The independent newspaper of the University of Iowa community since 1868

The Daily Iowan

The independent newspaper of the University of Iowa community since 1868

The Daily Iowan

The independent newspaper of the University of Iowa community since 1868

The Daily Iowan

Bands find inspiration in poetry, psychedelia, & medieval chanting

Stories can be told from the peaks of crescendos, fingers flying from one side of a keyboard to the other as notes and chords are overlaid by words. This is how Christopher Ford chooses to tell his stories.

Friday at 9 p.m., the Mill, 120 E. Burlington St., will host Des Moines-based artist Ford, headlining the night as Christopher the Conquered. Iowa bands Dagmar and Gloom Balloon with share the stage, the latter of which Ford is also a member.

Ford put out Christopher the Conquered’s debut album in 2007. Five years later, he released his second album The Fate of a Good Man.

“I see myself as a storyteller more than a musician,” Ford said. “Try to imagine a film without music. Music sets a tone. So much can be said with patterns in rhythm and tone, and it’s great to be able to take advantage of that.”

For years, Ford had trouble writing songs that reached beyond his own catharsis.

“The reason I was struggling was partly because what I was doing was less rock and more therapy,” Ford said. “I had to figure out how to make that work for an audience, to elevate their experience in that time and space.”

His appearance at the Mill celebrates the release of his newest album, I’m Giving Up On Rock & Roll. Ford said the collection of songs is not only written with the audience in mind but also examines the deep connections we develop for people, places, and ideas — and the process of severing those ties.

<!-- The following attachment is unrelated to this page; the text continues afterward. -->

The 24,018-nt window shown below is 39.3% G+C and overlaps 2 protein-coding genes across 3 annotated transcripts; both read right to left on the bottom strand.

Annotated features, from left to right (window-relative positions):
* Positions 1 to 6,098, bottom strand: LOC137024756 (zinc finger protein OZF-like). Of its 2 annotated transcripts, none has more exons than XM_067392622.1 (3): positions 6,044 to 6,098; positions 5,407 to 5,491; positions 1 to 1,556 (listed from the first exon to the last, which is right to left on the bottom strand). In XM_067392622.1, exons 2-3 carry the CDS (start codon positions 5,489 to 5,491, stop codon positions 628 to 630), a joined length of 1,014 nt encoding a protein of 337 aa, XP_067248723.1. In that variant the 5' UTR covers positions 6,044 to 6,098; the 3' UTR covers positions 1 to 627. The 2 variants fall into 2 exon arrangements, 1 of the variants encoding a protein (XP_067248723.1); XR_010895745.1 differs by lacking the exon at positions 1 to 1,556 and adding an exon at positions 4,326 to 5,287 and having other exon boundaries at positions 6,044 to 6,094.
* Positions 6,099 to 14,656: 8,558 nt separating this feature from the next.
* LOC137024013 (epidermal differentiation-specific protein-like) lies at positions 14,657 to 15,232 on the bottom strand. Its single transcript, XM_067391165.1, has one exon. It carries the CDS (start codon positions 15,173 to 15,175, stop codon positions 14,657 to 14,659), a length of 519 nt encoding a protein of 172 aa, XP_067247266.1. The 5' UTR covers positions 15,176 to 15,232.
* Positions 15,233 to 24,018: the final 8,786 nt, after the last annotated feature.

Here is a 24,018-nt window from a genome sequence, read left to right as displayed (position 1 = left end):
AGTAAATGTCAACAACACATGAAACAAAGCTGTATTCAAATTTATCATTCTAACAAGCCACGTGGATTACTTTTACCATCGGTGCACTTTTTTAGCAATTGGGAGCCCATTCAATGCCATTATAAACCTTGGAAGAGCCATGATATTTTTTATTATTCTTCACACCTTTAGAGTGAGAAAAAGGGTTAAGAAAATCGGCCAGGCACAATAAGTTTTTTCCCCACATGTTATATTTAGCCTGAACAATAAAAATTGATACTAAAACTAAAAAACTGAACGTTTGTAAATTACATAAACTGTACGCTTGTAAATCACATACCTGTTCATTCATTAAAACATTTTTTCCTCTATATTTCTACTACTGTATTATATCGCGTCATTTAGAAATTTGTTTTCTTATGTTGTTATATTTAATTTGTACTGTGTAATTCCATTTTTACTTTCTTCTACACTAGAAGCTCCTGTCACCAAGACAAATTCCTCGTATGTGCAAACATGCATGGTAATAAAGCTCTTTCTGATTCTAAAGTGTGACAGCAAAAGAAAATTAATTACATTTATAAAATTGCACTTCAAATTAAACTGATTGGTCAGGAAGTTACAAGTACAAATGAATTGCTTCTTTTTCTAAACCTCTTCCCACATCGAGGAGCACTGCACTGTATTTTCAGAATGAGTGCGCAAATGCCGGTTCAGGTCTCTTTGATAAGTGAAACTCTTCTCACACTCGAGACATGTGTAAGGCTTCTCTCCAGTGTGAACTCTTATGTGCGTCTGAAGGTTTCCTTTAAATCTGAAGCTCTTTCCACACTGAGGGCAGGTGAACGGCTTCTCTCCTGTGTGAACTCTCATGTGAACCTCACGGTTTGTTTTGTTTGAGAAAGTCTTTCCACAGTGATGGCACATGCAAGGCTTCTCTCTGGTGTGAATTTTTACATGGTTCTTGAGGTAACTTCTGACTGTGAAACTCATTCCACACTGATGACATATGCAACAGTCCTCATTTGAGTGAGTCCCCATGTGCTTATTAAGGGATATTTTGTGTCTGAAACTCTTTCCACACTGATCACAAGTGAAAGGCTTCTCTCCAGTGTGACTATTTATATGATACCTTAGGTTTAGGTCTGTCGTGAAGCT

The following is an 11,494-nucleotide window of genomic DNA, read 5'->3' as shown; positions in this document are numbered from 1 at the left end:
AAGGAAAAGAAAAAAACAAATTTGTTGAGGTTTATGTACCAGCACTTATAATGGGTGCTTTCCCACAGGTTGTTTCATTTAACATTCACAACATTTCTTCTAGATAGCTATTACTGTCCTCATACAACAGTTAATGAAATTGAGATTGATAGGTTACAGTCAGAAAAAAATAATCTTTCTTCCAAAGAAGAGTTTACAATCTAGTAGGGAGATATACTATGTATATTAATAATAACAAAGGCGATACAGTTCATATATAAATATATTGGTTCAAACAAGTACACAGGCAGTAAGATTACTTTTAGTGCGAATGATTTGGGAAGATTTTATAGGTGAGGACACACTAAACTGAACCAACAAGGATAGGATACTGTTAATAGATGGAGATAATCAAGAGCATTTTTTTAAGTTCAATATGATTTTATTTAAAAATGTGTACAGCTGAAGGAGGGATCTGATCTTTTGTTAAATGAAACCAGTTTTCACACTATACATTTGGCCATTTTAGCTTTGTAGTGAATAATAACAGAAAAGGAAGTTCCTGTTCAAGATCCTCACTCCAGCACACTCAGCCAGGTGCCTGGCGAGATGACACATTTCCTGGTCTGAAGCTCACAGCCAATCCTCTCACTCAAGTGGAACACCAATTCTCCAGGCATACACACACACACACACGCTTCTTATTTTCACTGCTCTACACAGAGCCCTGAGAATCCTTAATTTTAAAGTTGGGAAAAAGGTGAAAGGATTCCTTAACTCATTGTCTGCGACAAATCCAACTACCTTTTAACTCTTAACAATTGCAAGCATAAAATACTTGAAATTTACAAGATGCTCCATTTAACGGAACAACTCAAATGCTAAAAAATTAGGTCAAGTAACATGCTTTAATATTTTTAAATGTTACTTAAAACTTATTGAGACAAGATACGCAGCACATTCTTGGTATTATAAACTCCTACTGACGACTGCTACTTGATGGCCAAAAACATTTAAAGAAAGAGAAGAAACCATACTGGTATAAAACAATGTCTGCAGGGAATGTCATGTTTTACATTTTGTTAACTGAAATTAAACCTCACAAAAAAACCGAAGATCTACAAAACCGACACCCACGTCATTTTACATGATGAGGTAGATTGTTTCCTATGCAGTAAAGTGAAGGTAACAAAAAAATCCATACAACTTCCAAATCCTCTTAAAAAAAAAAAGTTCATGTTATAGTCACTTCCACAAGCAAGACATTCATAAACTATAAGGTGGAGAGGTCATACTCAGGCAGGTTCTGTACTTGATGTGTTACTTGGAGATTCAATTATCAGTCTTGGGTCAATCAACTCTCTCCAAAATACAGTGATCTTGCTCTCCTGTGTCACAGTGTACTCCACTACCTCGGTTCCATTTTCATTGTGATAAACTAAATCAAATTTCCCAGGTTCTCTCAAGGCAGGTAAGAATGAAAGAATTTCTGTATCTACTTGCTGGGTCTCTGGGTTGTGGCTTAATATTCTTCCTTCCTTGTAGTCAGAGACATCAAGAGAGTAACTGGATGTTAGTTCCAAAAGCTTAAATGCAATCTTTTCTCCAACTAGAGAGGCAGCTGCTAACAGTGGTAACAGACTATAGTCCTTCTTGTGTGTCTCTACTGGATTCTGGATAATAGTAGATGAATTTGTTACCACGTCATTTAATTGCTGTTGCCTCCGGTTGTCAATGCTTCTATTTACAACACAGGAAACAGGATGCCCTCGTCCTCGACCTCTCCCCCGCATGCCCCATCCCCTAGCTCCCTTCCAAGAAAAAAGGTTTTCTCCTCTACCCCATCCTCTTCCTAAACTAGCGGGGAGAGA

“Everyone falls in love with something,” Ford said. “Everyone has a passion and wants to try to improve their connection to that love. In that pursuit, our passion can hijack our identity. When you’re so in love with something that you give up who you are for it, you might need to step back and ask how healthy this is.”

With Christopher the Conquered, piano and poetic lyrics are the spine of Ford’s music. Gloom Balloon, however, veers toward the electric.

“As far as Gloom Balloon’s songs go, they’re sort of downer songs lyrically but performed in happy ways,” said Patrick Fleming, songwriter and member of Gloom Balloon. “Chris calls it a ‘psychedelic dance party,’ but it has elements of folk, hip-hop, classical, and rock-and-roll.”

The group formed when Fleming and Ford started recording with a quartet. The soon began adding more electronic elements.

“Being in Gloom Balloon has been really fun artistically,” Fleming said. “We’re always changing it musically and we don’t really get set on one specific tone.”

Dagmar, based in Fairfield, Iowa, will also perform on Friday. Formerly a trio known as Rock Paper Scissors, Maranda Mallard and Gemma Cohen make up this indie classical duo.

“We’re influenced by the music we have studied and enjoyed both academically and personally, ranging from medieval chanting, to Philip Glass, to current indie-folk rock,” Cohen said.

A year ago, Cohen played with Christopher the Conquered in Italy, and he said he looks forward to hearing the band’s current renditions of those songs as well as how the three groups’ different sounds mesh on stage.

“The great thing about all three groups is that they’re very interactive with their audiences,” Fleming said. “We want people to feel like they were a part of the show when they leave.”